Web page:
It's automatic, it's systematic, it's programmatic...out of home

Pippa Chambers
By Pippa Chambers | 6 July 2015

With the Outdoor Media Association (OMA) recently announcing plans to launch an Automated Transaction Platform (ATP) that will create a one-stop hub for the buying and selling of Out-of-Home (OOH) in Australia across all formats, in our AdNews in-print edition June 12, we took a look at what else is going on in this space...

The OMA's ATP was big news across the medium and while the single trading platform isn't expected to launch in 2016, the OMA has said future expectations for subsequent roll outs of the ATP will include programmatic trading.

As well as Westfield allegedly tinkering around in programmatic digital out of home (PDOH), back in May Video DSP TubeMogul announced a tie-up with digital out of home (DOOH) ad exchange Site Tour, to enable ads on thousands of digital screens across the country to be bought programmatically. IPG's trading desk, Cadreon Australia, spearheaded  the partnership and was the first client to test the offering.

Site Tour CEO Michael Scruby, said data on audiences is advancing at a rapid rate and it’s starting to accumulate for the OOH sector. He said inventory is switching from static to digital and that location is becoming a fundamental driver of advertiser demand.

“Programmatic trading is inevitable. While we may not have the perfect model yet, we are well on our way and our partners are helping us and them get a massive jump on the rest,” he said.

Cadreon's newly appointed MD, Jess White, said: “We are calling it the fifth screen and will look to plan OOH, like any other digital screen, in the near future,” she said.

Wi-Fi can detect hot zones

She said while PDOH is still in an incubation phase, where all parties are developing, testing and building out the capabilities to fully materialise the opportunity programmatic can offer, much progression has been made in a short period of time with two new suppliers coming on-board locally and video capabilities being built in just the past six months.

“I would hedge a bet that as the technology we have discussed is fully realised, such as measuring reach and frequency in real-time, behavioural data and syncing to other channels such as mobile, programmatic trading will be the only way outdoor is traded in years to come,” White said.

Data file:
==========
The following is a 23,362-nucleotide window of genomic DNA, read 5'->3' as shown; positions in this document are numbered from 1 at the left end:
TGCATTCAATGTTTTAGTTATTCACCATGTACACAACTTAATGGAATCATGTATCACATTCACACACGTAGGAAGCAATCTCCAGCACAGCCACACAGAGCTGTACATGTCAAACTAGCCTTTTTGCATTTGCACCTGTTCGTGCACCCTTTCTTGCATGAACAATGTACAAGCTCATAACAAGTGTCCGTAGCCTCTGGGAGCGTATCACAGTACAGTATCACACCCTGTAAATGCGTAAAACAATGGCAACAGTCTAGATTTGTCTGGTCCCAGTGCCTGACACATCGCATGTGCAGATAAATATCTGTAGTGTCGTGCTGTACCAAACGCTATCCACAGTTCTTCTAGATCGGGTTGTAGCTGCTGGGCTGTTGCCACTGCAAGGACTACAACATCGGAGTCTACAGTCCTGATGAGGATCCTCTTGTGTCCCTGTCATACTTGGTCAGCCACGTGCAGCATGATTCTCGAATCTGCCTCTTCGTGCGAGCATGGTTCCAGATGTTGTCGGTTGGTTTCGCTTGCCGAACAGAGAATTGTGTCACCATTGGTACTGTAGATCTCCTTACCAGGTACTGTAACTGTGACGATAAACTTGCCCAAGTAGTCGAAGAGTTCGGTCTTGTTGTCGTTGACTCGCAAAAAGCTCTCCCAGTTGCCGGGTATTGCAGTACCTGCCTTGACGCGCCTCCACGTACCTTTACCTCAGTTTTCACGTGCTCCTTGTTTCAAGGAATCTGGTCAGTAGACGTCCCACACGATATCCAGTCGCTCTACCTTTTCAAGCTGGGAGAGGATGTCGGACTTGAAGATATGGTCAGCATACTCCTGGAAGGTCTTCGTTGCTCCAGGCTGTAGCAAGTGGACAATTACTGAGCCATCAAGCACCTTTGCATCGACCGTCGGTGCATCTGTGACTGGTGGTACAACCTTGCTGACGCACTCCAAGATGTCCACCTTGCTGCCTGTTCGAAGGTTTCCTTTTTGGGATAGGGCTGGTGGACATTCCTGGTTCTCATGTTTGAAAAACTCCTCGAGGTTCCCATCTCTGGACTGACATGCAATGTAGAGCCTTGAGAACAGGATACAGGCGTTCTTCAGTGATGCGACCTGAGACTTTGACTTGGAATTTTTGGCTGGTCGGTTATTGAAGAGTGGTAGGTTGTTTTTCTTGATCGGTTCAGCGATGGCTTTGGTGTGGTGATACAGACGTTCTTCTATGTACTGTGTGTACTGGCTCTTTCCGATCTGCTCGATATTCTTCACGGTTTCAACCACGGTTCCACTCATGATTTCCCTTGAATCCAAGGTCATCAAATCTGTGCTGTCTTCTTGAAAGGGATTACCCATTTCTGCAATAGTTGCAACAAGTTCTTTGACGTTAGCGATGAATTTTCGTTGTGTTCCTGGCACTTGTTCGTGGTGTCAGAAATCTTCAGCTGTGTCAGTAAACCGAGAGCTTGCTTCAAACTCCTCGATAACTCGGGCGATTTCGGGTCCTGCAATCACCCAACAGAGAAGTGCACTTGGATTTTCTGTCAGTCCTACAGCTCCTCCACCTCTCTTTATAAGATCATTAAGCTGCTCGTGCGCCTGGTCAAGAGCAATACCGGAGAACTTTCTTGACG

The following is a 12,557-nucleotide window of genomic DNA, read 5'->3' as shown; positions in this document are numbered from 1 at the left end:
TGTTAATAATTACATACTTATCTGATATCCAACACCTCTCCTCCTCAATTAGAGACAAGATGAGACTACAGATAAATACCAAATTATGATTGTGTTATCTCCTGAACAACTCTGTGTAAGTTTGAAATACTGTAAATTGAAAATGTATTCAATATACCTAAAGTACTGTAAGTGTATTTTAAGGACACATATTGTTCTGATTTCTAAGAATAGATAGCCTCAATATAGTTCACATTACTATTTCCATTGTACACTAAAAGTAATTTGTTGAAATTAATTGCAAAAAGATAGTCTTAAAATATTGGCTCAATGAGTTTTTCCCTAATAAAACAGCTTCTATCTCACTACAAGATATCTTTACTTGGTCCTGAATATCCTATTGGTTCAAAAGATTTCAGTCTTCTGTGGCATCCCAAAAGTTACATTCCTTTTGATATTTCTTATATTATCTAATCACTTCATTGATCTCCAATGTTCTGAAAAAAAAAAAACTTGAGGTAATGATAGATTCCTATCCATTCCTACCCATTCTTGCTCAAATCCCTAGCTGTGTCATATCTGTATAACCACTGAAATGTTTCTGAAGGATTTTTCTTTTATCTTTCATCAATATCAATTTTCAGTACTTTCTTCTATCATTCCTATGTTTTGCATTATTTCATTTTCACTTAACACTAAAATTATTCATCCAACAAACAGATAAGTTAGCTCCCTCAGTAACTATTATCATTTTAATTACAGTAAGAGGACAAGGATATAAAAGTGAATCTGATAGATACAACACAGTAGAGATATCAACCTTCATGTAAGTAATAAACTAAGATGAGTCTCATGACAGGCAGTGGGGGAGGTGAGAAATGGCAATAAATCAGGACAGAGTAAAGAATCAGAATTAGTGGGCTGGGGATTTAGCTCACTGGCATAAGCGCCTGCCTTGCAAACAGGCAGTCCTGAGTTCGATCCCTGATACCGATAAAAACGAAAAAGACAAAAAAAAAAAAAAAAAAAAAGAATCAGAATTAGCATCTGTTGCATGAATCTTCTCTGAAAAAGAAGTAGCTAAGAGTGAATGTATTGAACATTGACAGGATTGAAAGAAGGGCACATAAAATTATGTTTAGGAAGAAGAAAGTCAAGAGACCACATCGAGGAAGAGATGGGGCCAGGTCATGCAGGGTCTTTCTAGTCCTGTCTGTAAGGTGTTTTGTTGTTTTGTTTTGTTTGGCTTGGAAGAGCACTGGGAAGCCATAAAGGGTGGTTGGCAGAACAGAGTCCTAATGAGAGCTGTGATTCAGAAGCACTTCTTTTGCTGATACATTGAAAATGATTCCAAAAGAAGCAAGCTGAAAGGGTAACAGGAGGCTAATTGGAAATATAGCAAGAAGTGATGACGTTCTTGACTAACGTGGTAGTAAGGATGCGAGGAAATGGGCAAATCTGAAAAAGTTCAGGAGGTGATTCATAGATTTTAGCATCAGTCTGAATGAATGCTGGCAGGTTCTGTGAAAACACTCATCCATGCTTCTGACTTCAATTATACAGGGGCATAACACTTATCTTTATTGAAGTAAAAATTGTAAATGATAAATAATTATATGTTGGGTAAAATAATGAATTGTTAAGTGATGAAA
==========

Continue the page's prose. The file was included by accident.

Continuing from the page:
She said already she has seen vendors adding cameras and audience detection devices to panels that can identify a number of people (reach) and then even gender and demographics.

Furthermore, some vendors are working on generating and collecting behavioural network data that will allow panels to be targeted by audience behaviour. For example, a person at a shopping mall can be tracked by the stores they visit, or even within stores to product ranges.

She said Wi-Fi can also detect hot zones to identify products a person is looking at and this data can be fed through programmatic technology so when these people pass a PDOH panel, they can be targeted by highly tactical relevant brands and messages based on this data. 

“This pushes OOH into a right message, right time, right person and right place medium. There are not many other channels that can nail all four of those criteria,” she said.

Sophisticated audience reporting is needed

Rob Atkinson, CEO of outdoor media company Adshel, which is s a joint venture between APN and Clear Channel International, said Australia is leading the charge in this space globally.

To be clear, he said programmatic is not going to fundamentally change the sales channel relationship of outdoor media operators with agencies, rather, it will complement it, allowing both sides to focus resources on value adding services rather than manual administration.

“Advertisers and agencies alike will no longer need to rely on digital and newspapers for next day turn around,” he said.

TubeMogul ANZ MD, Sam Smith said the real advances in programmatic outdoor and the future of the medium lie in sophisticated audience reporting to measure reach and impact, integration with third party audience verification companies like the OMA's MOVE, improved targeting based on weather, audience, third party data sets like Roy Morgan Helix Personas, dynamic creative and one-to-one targeting with bluetooth beacons.

CEO at Australian-founded media-buying platform Brandscreen, Rob Manning, said next on the cards is weather targeting, as well as using real-time data from facial recognition - into the user interface to increase the targeting and reporting capabilities of the product.

“All digital advertising will go programmatic, so as more panels move to digital screens and more technology advances enable better targeting advertisers will want the ability to purchase the audience and space programmatically,” Manning said.

Making the tech live up to its potential

CEO of AdBidx Chris Muir, said tech should not only make the buying process more efficient, but should also bring simplicity and transparency, so in theory simplify the buying and selling process.

“However this is a challenge to make the tech live up to its potential. Another challenge is separating the tech hype from shifts in technology that make everyday ad buying/selling more effective,” Muir said.

Wayne Arthur, CEO at SkyFii, which captures, analyses and visualises customer behaviour data through an observation of physical and online patterns within public spaces, said without more effective targeting, the case for programmatic becomes meaningless and it will only serve to “cannabilise existing methods” of buying and selling digital out of home.

“I believe a move to an impression based buying/selling metric is going to take time to prove and in my opinion will be tough to implement until there is absolute faith in the audience measurement. Companies such as SkyFii are well placed to help define these audiences accurately.”

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